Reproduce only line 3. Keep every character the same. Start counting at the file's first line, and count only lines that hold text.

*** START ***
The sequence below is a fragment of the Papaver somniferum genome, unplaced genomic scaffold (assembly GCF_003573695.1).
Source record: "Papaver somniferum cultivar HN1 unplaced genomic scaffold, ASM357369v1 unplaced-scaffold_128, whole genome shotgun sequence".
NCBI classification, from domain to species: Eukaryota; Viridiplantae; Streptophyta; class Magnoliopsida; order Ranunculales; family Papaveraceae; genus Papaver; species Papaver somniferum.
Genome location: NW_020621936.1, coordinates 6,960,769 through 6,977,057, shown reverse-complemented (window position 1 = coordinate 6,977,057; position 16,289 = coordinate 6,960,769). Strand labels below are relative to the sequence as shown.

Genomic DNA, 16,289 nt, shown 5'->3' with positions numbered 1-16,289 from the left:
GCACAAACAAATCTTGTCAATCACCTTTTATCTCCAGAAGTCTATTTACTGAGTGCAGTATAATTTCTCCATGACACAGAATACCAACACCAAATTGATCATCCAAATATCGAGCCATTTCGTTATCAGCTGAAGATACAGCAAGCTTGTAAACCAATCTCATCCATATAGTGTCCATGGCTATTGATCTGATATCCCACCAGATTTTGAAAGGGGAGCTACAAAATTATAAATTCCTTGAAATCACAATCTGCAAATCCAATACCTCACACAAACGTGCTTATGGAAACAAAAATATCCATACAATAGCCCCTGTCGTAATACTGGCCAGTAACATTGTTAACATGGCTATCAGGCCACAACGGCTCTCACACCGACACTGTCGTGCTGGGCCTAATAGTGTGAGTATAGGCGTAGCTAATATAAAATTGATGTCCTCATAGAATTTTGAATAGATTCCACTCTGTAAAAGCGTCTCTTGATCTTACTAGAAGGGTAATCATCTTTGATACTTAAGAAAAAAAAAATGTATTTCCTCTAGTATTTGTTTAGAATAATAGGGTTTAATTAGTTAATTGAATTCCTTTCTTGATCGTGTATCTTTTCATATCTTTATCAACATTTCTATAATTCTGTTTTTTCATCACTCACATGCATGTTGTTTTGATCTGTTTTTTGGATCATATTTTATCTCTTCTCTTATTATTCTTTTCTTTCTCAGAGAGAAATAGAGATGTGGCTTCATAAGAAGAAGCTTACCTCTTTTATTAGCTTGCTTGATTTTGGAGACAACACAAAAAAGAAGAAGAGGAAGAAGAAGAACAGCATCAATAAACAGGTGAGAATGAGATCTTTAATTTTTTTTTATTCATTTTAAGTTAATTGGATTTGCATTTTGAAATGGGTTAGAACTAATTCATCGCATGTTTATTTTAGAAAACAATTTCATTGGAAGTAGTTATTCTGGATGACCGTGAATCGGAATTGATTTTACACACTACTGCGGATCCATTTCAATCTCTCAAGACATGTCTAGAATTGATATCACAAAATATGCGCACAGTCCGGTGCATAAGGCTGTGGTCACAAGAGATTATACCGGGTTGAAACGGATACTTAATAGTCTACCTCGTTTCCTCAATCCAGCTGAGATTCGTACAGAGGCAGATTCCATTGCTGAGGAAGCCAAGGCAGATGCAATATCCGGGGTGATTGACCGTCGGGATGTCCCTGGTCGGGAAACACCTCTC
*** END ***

NCBI classification, from domain to species: Eukaryota; Viridiplantae; Streptophyta; class Magnoliopsida; order Ranunculales; family Papaveraceae; genus Papaver; species Papaver somniferum.